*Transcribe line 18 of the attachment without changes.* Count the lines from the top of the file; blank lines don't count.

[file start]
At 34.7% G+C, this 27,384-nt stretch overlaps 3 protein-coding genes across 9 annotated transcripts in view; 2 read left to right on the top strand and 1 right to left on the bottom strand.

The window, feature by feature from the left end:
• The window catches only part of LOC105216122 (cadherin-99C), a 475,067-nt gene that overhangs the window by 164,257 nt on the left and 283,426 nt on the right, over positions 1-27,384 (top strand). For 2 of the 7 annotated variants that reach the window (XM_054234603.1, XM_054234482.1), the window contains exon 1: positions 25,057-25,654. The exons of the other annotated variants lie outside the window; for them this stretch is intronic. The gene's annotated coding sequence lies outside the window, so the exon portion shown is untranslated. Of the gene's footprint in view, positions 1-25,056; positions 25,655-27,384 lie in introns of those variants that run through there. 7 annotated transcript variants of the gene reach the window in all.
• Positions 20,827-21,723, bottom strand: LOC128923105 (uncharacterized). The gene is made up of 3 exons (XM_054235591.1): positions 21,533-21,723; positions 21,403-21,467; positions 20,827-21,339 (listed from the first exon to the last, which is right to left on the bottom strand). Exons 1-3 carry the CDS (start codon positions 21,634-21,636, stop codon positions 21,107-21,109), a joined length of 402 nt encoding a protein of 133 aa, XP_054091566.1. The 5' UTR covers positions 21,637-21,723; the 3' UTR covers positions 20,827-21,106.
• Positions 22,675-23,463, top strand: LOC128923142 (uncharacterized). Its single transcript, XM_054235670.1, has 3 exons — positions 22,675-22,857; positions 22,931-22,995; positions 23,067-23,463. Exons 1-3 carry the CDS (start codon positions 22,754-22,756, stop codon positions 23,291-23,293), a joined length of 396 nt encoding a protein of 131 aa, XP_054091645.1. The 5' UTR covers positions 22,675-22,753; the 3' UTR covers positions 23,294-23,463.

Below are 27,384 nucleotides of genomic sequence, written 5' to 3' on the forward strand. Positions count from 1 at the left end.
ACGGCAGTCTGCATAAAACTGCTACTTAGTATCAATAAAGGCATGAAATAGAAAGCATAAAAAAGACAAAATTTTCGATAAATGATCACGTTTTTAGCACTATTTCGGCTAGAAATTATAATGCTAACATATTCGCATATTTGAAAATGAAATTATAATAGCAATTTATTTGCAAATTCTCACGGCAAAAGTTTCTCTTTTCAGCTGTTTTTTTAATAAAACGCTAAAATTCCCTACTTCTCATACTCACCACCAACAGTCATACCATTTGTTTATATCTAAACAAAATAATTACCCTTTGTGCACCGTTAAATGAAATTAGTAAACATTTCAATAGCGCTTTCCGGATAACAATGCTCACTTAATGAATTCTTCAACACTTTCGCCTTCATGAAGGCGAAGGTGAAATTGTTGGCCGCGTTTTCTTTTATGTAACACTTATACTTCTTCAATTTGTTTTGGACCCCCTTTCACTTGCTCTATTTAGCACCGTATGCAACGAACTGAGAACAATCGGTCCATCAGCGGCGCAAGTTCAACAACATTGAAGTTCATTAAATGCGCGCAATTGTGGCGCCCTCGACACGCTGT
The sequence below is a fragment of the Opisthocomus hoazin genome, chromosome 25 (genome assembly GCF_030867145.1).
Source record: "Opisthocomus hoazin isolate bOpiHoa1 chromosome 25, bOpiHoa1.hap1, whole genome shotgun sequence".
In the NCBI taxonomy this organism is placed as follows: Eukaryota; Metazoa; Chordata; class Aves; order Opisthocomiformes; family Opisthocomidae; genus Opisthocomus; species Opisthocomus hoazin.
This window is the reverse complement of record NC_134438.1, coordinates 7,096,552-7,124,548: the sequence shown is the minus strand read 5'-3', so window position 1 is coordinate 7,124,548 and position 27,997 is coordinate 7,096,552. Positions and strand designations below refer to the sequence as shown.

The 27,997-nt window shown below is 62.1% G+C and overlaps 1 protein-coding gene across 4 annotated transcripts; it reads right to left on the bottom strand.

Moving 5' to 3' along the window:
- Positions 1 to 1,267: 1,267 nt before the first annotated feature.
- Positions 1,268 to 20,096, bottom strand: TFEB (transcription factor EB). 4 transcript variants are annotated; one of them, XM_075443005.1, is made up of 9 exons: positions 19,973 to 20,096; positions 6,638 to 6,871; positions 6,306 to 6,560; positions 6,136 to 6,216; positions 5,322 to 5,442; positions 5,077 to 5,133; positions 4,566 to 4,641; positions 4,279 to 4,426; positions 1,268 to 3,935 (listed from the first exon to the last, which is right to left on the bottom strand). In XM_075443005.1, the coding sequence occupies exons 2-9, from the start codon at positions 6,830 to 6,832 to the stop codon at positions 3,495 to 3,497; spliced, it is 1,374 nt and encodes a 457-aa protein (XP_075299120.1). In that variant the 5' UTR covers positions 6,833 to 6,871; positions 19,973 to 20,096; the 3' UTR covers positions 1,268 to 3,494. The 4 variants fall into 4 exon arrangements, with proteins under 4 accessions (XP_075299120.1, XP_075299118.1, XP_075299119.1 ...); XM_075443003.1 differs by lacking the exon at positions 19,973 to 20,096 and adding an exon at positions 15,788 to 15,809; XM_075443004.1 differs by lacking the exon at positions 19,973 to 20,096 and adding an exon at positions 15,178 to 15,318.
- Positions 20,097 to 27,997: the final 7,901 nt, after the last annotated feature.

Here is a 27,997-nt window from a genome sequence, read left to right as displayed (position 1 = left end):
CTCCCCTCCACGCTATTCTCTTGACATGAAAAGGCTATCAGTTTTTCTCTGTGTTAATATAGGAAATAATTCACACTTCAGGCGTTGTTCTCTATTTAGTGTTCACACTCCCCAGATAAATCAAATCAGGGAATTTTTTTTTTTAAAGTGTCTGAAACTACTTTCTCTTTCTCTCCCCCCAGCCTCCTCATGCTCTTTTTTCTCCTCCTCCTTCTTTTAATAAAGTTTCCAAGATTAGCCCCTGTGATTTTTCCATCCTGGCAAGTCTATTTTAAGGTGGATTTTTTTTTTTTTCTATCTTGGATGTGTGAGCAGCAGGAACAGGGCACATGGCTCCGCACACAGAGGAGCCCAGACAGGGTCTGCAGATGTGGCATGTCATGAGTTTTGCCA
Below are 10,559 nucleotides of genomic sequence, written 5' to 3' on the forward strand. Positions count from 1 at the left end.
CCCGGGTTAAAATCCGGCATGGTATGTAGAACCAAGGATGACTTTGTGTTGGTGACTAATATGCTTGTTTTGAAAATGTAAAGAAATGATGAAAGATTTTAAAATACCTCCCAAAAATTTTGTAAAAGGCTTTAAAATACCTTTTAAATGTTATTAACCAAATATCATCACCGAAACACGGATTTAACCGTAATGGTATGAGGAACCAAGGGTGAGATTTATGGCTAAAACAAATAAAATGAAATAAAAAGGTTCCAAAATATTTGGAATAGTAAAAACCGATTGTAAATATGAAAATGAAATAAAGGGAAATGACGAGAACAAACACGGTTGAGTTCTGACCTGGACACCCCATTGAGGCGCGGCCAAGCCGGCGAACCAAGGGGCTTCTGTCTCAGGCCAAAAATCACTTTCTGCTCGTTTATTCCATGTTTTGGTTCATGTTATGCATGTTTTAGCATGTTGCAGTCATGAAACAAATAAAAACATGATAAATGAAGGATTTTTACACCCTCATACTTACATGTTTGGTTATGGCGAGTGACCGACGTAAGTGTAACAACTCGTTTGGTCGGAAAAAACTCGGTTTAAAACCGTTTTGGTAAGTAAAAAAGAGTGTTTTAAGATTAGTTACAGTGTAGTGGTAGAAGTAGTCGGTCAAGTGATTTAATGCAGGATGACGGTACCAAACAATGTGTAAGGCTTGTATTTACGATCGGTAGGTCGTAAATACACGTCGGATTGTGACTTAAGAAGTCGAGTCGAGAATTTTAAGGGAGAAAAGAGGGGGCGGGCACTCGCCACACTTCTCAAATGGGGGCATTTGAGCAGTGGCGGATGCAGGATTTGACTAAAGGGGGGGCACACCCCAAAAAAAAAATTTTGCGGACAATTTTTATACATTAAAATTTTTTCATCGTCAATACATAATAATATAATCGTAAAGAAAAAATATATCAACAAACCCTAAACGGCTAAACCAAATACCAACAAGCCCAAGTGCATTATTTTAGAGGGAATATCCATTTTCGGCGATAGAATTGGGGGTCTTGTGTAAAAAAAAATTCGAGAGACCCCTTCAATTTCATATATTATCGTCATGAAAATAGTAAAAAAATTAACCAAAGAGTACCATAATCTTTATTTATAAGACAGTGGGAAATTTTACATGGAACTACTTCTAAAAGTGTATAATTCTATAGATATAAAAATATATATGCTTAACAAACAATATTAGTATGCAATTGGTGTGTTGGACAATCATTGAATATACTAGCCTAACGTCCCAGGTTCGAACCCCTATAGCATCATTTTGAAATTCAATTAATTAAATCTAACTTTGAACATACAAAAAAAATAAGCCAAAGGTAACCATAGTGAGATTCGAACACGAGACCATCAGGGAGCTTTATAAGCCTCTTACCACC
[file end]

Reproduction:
CTCCCCTCCACGCTATTCTCTTGACATGAAAAGGCTATCAGTTTTTCTCTGTGTTAATATAGGAAATAATTCACACTTCAGGCGTTGTTCTCTATTTAGTGTTCACACTCCCCAGATAAATCAAATCAGGGAATTTTTTTTTTTAAAGTGTCTGAAACTACTTTCTCTTTCTCTCCCCCCAGCCTCCTCATGCTCTTTTTTCTCCTCCTCCTTCTTTTAATAAAGTTTCCAAGATTAGCCCCTGTGATTTTTCCATCCTGGCAAGTCTATTTTAAGGTGGATTTTTTTTTTTTTCTATCTTGGATGTGTGAGCAGCAGGAACAGGGCACATGGCTCCGCACACAGAGGAGCCCAGACAGGGTCTGCAGATGTGGCATGTCATGAGTTTTGCCA